“Whether the program will be truly of high quality depends on how well the teachers not only offer important themes but also present them in an understandable and interesting way. So, for the Worldview Core we need not look for integral teachers but, absolutely, for personalities who know how to inspire and hold the attention of students, in addition to instructional material that correctly conveys the values of UCU,” says with conviction UCU Vice-Rector for External Affairs Oleh Turiy.
Why is the Worldview Core important for UCU?
UCU is, above all, a university of values. And, to a significant extent, the Worldview Core will help it not lose this key particularity. “Until recently, students acquired the UCU ethos, generally, spontaneously and occasionally in certain conditions. Today, however, when the university community is growing quickly, it is not enough for us to depend on the good will of enthusiasts. For, as it says in our mission statement, it is not necessary only to declare the university’s values, they need to be lived. UCU has to be a forum where Catholic thought and the social teachings of the Church enter into dialogue with all forms of knowledge in scholarly, professional, artistic, and other fields of human activity, and the Worldview Core is called to demonstrate that this is truly important,” says Myroslav Marynovych.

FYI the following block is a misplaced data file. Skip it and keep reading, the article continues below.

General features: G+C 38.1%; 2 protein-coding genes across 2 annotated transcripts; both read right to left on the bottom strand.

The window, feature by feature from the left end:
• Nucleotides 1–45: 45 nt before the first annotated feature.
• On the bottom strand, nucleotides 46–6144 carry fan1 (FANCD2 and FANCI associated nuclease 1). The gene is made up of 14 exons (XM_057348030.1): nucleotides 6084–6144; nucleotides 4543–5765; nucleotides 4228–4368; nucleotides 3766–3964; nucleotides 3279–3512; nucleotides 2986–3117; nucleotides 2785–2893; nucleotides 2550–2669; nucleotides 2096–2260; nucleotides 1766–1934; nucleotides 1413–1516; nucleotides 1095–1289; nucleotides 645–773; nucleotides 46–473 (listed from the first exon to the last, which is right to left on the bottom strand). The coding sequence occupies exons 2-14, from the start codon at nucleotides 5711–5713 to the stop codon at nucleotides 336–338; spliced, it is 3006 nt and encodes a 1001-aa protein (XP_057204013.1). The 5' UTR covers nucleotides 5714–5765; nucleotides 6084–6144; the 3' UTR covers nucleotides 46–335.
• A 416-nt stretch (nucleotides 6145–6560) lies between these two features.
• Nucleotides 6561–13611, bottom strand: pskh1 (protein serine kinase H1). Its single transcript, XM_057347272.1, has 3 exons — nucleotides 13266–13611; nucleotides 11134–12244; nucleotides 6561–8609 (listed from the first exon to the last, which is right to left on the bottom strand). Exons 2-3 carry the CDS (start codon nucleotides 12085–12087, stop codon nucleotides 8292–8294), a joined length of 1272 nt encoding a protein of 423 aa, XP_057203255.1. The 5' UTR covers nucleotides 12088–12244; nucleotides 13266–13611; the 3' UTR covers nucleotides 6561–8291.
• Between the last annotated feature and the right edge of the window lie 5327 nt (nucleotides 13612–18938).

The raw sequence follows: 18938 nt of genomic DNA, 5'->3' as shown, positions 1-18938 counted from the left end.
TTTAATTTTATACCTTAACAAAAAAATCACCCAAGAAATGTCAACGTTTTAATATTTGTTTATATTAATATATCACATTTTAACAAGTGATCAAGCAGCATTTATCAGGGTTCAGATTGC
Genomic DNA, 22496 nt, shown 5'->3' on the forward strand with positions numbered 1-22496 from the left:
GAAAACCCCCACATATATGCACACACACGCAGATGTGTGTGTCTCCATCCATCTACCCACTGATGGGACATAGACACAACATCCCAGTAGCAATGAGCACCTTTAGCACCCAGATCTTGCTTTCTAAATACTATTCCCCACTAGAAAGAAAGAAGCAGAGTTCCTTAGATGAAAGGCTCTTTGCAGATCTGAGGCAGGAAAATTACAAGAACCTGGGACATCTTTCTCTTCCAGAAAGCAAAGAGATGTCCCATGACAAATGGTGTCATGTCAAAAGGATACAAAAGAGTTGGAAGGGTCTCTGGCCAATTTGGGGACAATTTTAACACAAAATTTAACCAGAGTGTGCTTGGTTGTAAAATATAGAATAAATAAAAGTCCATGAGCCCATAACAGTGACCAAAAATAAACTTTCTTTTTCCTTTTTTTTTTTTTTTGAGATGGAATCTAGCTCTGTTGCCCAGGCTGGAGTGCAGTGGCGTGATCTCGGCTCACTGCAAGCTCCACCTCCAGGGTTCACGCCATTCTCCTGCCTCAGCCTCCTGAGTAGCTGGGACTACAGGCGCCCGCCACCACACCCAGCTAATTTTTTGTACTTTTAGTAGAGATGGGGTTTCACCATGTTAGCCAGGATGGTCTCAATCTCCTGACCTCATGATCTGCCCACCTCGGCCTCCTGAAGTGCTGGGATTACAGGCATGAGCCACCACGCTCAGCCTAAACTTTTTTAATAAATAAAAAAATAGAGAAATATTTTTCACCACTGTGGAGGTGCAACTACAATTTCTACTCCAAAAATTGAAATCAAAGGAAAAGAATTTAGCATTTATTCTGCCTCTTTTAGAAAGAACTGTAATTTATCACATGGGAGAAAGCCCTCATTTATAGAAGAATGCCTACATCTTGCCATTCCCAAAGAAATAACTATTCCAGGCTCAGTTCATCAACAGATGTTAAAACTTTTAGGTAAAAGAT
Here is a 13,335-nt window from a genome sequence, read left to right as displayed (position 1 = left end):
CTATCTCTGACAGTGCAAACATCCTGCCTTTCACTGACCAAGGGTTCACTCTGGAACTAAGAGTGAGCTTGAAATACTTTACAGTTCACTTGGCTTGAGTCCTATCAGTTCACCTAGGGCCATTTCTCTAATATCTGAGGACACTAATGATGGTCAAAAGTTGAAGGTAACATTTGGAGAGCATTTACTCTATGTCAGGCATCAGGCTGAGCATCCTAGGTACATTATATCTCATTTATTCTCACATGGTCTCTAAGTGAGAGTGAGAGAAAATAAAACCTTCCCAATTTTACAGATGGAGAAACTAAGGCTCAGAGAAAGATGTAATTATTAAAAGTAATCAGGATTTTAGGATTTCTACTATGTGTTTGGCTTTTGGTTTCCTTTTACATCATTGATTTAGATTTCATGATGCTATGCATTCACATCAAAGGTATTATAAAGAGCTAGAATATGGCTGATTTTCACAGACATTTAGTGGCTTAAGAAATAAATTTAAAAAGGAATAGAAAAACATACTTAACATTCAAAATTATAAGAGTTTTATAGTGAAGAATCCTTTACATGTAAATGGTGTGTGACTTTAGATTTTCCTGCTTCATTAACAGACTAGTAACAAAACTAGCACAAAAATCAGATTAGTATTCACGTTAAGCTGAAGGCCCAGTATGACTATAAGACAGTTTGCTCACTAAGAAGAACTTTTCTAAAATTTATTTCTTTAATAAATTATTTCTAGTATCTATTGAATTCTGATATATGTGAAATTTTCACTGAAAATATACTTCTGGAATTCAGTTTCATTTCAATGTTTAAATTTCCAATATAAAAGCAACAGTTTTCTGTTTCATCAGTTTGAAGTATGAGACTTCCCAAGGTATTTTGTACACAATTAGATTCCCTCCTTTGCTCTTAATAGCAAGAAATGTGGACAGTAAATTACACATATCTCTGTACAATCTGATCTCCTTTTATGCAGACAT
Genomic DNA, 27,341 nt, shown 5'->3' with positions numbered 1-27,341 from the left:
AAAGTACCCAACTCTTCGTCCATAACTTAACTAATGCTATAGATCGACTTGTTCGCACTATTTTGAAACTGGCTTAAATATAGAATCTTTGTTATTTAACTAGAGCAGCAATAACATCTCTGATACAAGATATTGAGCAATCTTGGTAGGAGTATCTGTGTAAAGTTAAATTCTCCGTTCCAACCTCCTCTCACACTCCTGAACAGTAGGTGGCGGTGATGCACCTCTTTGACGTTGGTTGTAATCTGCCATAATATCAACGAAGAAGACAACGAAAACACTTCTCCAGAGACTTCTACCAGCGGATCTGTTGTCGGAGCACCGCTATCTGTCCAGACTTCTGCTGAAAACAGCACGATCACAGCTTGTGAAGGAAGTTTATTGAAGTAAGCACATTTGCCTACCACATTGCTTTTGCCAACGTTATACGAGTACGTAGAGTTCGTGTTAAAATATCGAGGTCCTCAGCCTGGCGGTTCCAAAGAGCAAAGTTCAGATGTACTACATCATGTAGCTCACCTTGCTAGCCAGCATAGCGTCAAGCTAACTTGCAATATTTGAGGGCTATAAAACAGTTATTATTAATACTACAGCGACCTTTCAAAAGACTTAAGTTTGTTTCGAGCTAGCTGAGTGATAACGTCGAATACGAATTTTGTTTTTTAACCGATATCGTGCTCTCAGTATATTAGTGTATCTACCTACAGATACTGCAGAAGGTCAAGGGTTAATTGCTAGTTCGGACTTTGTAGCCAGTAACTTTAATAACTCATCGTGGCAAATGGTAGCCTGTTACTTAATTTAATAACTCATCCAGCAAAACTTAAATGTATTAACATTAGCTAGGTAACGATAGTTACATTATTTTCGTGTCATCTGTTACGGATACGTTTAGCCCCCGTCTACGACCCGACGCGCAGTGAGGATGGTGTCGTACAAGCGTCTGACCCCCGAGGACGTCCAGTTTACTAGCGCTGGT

The experience of the University of Notre Dame – one of the best Catholic universities and one of America’s best – has been educational for us. There formational moments are very important. This university preserves its mission and everyone knows that, entering Notre Dame, the student comes to an environment that forms a certain type of personality, which in the future will be able to find itself in the global and American market.
“UCU should work according to these principles, in order not to lose its identity in the background of market dynamics and the educational environment. For in time, good universities will arise in Ukraine, and the question is: What will UCU be? For us it is important to be ourself, but not simply to maintain the status quo, and not to lose our values. The program of Worldview Core is one more opportunity for us to be interesting, recognizable, something to distinguish us from other universities. It is also important so that, in time, young people choose our university not only because it makes it easy to find a job but because we have the Worldview Core, which allows one to become intellectually and spiritually savvy and to feel part of a community which shares all this,” says Oleh Turiy.
Text: Oksana Levantovych